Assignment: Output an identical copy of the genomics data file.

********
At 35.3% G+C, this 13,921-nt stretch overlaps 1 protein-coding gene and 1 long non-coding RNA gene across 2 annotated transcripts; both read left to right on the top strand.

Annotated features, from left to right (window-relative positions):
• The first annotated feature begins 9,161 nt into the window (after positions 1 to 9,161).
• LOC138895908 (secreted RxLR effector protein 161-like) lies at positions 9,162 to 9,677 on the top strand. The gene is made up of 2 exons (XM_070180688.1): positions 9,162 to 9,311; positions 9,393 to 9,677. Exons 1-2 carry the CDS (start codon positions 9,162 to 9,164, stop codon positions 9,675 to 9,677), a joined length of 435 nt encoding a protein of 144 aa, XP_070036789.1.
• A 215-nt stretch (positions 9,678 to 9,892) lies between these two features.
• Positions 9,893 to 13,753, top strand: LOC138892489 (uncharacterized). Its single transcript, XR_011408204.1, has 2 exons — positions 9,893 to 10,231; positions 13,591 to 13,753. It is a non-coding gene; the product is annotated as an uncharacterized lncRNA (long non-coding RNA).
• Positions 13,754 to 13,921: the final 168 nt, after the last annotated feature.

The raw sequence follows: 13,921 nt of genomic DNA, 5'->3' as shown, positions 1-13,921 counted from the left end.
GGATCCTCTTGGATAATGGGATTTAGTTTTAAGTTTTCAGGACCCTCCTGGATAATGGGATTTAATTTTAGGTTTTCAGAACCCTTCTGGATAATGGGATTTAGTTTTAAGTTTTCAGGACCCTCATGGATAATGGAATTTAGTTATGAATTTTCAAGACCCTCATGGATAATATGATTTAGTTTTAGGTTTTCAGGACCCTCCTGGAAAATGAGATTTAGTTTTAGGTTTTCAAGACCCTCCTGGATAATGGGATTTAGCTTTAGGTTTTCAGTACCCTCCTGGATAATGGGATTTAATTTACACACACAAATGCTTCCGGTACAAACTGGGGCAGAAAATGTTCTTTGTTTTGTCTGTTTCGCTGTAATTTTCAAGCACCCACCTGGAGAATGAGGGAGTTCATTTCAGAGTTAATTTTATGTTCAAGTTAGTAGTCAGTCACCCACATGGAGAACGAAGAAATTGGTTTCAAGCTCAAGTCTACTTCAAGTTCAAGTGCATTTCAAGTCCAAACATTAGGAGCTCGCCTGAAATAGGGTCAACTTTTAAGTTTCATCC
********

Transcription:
At 35.3% G+C, this 13,921-nt stretch overlaps 1 protein-coding gene and 1 long non-coding RNA gene across 2 annotated transcripts; both read left to right on the top strand.

Annotated features, from left to right (window-relative positions):
• The first annotated feature begins 9,161 nt into the window (after positions 1 to 9,161).
• LOC138895908 (secreted RxLR effector protein 161-like) lies at positions 9,162 to 9,677 on the top strand. The gene is made up of 2 exons (XM_070180688.1): positions 9,162 to 9,311; positions 9,393 to 9,677. Exons 1-2 carry the CDS (start codon positions 9,162 to 9,164, stop codon positions 9,675 to 9,677), a joined length of 435 nt encoding a protein of 144 aa, XP_070036789.1.
• A 215-nt stretch (positions 9,678 to 9,892) lies between these two features.
• Positions 9,893 to 13,753, top strand: LOC138892489 (uncharacterized). Its single transcript, XR_011408204.1, has 2 exons — positions 9,893 to 10,231; positions 13,591 to 13,753. It is a non-coding gene; the product is annotated as an uncharacterized lncRNA (long non-coding RNA).
• Positions 13,754 to 13,921: the final 168 nt, after the last annotated feature.

The raw sequence follows: 13,921 nt of genomic DNA, 5'->3' as shown, positions 1-13,921 counted from the left end.
GGATCCTCTTGGATAATGGGATTTAGTTTTAAGTTTTCAGGACCCTCCTGGATAATGGGATTTAATTTTAGGTTTTCAGAACCCTTCTGGATAATGGGATTTAGTTTTAAGTTTTCAGGACCCTCATGGATAATGGAATTTAGTTATGAATTTTCAAGACCCTCATGGATAATATGATTTAGTTTTAGGTTTTCAGGACCCTCCTGGAAAATGAGATTTAGTTTTAGGTTTTCAAGACCCTCCTGGATAATGGGATTTAGCTTTAGGTTTTCAGTACCCTCCTGGATAATGGGATTTAATTTACACACACAAATGCTTCCGGTACAAACTGGGGCAGAAAATGTTCTTTGTTTTGTCTGTTTCGCTGTAATTTTCAAGCACCCACCTGGAGAATGAGGGAGTTCATTTCAGAGTTAATTTTATGTTCAAGTTAGTAGTCAGTCACCCACATGGAGAACGAAGAAATTGGTTTCAAGCTCAAGTCTACTTCAAGTTCAAGTGCATTTCAAGTCCAAACATTAGGAGCTCGCCTGAAATAGGGTCAACTTTTAAGTTTCATCC